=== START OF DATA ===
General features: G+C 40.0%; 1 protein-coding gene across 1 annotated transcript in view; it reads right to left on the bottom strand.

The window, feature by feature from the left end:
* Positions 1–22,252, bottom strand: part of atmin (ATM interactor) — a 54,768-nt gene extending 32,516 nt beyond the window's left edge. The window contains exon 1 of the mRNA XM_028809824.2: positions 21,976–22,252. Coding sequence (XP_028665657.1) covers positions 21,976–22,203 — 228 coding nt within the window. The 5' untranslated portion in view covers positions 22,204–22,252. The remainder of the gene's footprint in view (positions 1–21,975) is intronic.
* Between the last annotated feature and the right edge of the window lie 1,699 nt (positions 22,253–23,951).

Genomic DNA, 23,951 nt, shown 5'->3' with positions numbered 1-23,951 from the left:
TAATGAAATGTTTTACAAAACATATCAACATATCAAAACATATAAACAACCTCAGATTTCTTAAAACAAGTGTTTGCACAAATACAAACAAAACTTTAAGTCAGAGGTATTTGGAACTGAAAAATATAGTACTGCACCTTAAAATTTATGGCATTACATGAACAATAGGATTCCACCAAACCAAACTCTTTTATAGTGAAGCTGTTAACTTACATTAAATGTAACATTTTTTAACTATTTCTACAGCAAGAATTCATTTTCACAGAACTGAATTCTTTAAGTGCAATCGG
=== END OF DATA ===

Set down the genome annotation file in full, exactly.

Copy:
General features: G+C 40.0%; 1 protein-coding gene across 1 annotated transcript in view; it reads right to left on the bottom strand.

The window, feature by feature from the left end:
* Positions 1–22,252, bottom strand: part of atmin (ATM interactor) — a 54,768-nt gene extending 32,516 nt beyond the window's left edge. The window contains exon 1 of the mRNA XM_028809824.2: positions 21,976–22,252. Coding sequence (XP_028665657.1) covers positions 21,976–22,203 — 228 coding nt within the window. The 5' untranslated portion in view covers positions 22,204–22,252. The remainder of the gene's footprint in view (positions 1–21,975) is intronic.
* Between the last annotated feature and the right edge of the window lie 1,699 nt (positions 22,253–23,951).

Genomic DNA, 23,951 nt, shown 5'->3' with positions numbered 1-23,951 from the left:
TAATGAAATGTTTTACAAAACATATCAACATATCAAAACATATAAACAACCTCAGATTTCTTAAAACAAGTGTTTGCACAAATACAAACAAAACTTTAAGTCAGAGGTATTTGGAACTGAAAAATATAGTACTGCACCTTAAAATTTATGGCATTACATGAACAATAGGATTCCACCAAACCAAACTCTTTTATAGTGAAGCTGTTAACTTACATTAAATGTAACATTTTTTAACTATTTCTACAGCAAGAATTCATTTTCACAGAACTGAATTCTTTAAGTGCAATCGG